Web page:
In the second half of season two of Leverage, the character of Sophie (played by actress Gina Bellman) is in very few episodes. The Watsonian explanation is that Sophie, the character, went away on a personal soul-searching journey. The Doylist explanation is that Gina Bellman, the actress, was pregnant and went on maternity leave.
With the rise of the Internet and "insider" information becoming available, many fans of Professional Wrestling view events from the Doylist perspective. If a wrestler suddenly disappears from TV without a proper storyline explanation, it will often lead to speculation that he/she is on his/her way out of the company and where he/she might turn up next. There is also the suggestion that he or she is getting "buried"/had fallen out of favor with The Powers That Be in the promotion. Sometimes that is the case, sometimes it's as simple as the wrestler is getting repackaged with a new gimmick, and the promotion took him or her off TV in order to build up to the new character's debut. Or sometimes a storyline explanation is used to cover for something more mundane.
A Third Perspective
In a gently satirical post titled Doylist or Watsonian?, damned_colonial proposed a third way of engaging with Sherlock Holmes canon, which she called Forsythian analysis, after Sherlock Holmes fic writer Katie Forsythe: "A Forsythian perspective interprets the text from the standpoint of the text as written by Watson while trying to divert attention from his and Holmes's homosexual relationship. Any discrepancies, such as jumps in time, gaping plot holes, or bizarre non-sequiturs (as, for instance, Holmes's musings on a rose during The Naval Treaty) are due to this attempt to rewrite history. The more irreconcilable the discrepancy, the hotter the sex being covered up." 
- A case has recently been made that Sir Arthur's first wife, Louise, was Holmes' actual creator and the primary author of his adventures, and that his second wife, Jean, authored many of the later tales. John Allen, Authorship. Accessed February 9, 2021.
- Anon, http://fail-fandomanon.livejournal.com/ thread Originally posted April 27, 2012. Last accessed April 27, 2012.
- Post by Rob Wynne in alt.fan.blakes-7, regarding a possible continuity glitch in Blake's 7: "If Feddie personnel used the word later, there's a couple of possible explanations. (Ignoring, of course, the Doylist answer that "the writers screwed up"). One might be that they picked it up from transmissions from the Liberator crew, or perhaps from people who came in contact with them. (Ok, so they aren't GOOD explanations, but I'll always *try* to come up with a Watsonian dodge. *grin*)." Originally posted March 21, 2000. Last accessed April 27, 2012.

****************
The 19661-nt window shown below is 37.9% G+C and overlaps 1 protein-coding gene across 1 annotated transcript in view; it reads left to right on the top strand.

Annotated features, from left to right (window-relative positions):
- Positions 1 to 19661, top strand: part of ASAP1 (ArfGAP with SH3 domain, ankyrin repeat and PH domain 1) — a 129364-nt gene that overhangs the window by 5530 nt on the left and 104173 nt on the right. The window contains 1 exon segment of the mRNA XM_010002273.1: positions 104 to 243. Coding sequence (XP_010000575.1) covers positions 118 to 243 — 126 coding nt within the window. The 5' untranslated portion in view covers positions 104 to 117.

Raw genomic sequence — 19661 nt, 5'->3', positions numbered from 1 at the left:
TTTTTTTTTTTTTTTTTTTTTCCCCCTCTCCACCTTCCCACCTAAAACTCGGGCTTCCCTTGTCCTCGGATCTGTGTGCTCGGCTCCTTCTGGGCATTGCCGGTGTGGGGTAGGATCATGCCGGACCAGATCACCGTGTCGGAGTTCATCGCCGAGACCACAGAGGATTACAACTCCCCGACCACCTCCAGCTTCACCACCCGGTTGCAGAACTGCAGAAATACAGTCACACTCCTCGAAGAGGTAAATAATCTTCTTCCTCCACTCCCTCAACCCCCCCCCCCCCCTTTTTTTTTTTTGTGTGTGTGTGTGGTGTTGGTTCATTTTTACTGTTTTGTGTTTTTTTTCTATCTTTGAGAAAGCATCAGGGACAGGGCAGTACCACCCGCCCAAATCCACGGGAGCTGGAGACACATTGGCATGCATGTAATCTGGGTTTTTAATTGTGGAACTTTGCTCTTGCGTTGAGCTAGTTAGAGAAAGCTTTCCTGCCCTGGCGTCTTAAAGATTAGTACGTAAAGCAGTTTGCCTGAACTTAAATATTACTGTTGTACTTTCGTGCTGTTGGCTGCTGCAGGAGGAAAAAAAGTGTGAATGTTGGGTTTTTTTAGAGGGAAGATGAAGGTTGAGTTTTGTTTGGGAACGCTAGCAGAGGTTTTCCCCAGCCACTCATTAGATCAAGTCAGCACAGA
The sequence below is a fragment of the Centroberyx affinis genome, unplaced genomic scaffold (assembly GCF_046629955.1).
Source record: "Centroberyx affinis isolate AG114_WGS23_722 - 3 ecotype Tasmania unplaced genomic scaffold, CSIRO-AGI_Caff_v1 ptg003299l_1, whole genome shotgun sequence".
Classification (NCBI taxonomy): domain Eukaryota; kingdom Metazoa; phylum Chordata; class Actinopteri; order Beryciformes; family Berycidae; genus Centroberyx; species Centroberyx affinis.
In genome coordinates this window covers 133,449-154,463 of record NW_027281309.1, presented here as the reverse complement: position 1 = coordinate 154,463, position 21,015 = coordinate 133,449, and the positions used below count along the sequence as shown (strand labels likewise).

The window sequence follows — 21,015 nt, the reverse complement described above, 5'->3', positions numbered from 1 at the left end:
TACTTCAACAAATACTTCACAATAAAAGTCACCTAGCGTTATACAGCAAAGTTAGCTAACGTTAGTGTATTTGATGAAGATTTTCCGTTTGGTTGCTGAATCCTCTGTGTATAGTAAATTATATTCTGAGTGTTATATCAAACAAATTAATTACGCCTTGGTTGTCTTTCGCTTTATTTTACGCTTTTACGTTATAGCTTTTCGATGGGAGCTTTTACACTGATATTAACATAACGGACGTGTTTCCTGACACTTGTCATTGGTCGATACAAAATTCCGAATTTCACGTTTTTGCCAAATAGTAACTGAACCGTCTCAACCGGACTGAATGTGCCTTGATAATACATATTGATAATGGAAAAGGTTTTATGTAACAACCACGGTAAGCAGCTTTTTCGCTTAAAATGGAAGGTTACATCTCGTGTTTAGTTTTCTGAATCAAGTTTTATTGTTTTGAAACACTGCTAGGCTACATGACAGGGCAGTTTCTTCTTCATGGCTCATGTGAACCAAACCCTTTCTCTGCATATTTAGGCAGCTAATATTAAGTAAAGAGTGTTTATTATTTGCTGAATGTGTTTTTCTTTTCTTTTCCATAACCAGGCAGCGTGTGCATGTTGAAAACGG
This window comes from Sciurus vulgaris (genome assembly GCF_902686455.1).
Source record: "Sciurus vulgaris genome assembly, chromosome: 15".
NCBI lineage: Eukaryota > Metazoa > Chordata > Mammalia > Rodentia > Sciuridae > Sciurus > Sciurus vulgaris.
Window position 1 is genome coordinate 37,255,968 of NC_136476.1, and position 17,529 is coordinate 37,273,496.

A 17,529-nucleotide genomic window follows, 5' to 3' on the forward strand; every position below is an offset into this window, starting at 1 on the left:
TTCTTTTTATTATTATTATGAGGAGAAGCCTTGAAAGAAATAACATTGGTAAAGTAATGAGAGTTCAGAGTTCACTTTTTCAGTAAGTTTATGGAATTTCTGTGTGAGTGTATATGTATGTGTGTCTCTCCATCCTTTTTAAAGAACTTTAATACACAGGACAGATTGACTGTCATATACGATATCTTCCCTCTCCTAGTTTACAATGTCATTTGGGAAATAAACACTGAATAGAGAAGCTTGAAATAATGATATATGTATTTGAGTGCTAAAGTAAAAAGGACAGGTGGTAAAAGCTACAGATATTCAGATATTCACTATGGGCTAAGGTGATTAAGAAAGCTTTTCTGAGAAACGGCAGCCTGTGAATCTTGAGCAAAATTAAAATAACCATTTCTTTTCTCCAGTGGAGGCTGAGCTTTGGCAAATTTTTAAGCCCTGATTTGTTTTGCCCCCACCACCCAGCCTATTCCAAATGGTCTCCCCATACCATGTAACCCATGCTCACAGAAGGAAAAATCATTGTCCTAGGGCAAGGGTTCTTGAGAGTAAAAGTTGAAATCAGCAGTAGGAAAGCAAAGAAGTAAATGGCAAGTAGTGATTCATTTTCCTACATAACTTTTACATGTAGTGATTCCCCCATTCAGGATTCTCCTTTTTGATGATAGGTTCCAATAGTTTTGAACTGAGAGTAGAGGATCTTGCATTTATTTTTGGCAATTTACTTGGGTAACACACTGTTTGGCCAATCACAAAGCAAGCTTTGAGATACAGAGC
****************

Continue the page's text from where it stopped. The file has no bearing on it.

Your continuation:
- rm, sundries, totally personal edition Posted January 31st, 2010. Last accessed October 31, 2010
- fairestcat, OK, now that I've explained the terms Doylist and Watsonian, anyone want to talk SGA?? Posted December 14, 2005. Last accessed October 31, 2010. Access blocked January 12, 2016.
- I don't remember the title of this, but I'll see if I can find it again.
- Her name was McGill, she called herself Lil, but everyone knew her as Nancy.
- The UNIT Dating Controversy on Wikipedia
- The UNIT Dating Controversy on TARDIS Wikia
- Bimbos of the Death Sun.
- One example: The tag team The Dynamic Duo ("Gentleman" Chris Adams and Gino Hernandez) broke up in late 1985 while wrestling for World Class Championship Wrestling in Dallas. They had a match where Gino "blinded" Chris with The Fabulous Freebirds' "hair cream." The actual explanation was that Chris had requested time off so he could go back home to England to visit his family.
- damned_colonial, Doylist or Watsonian? Posted April 22, 2010. Last accessed October 31, 2010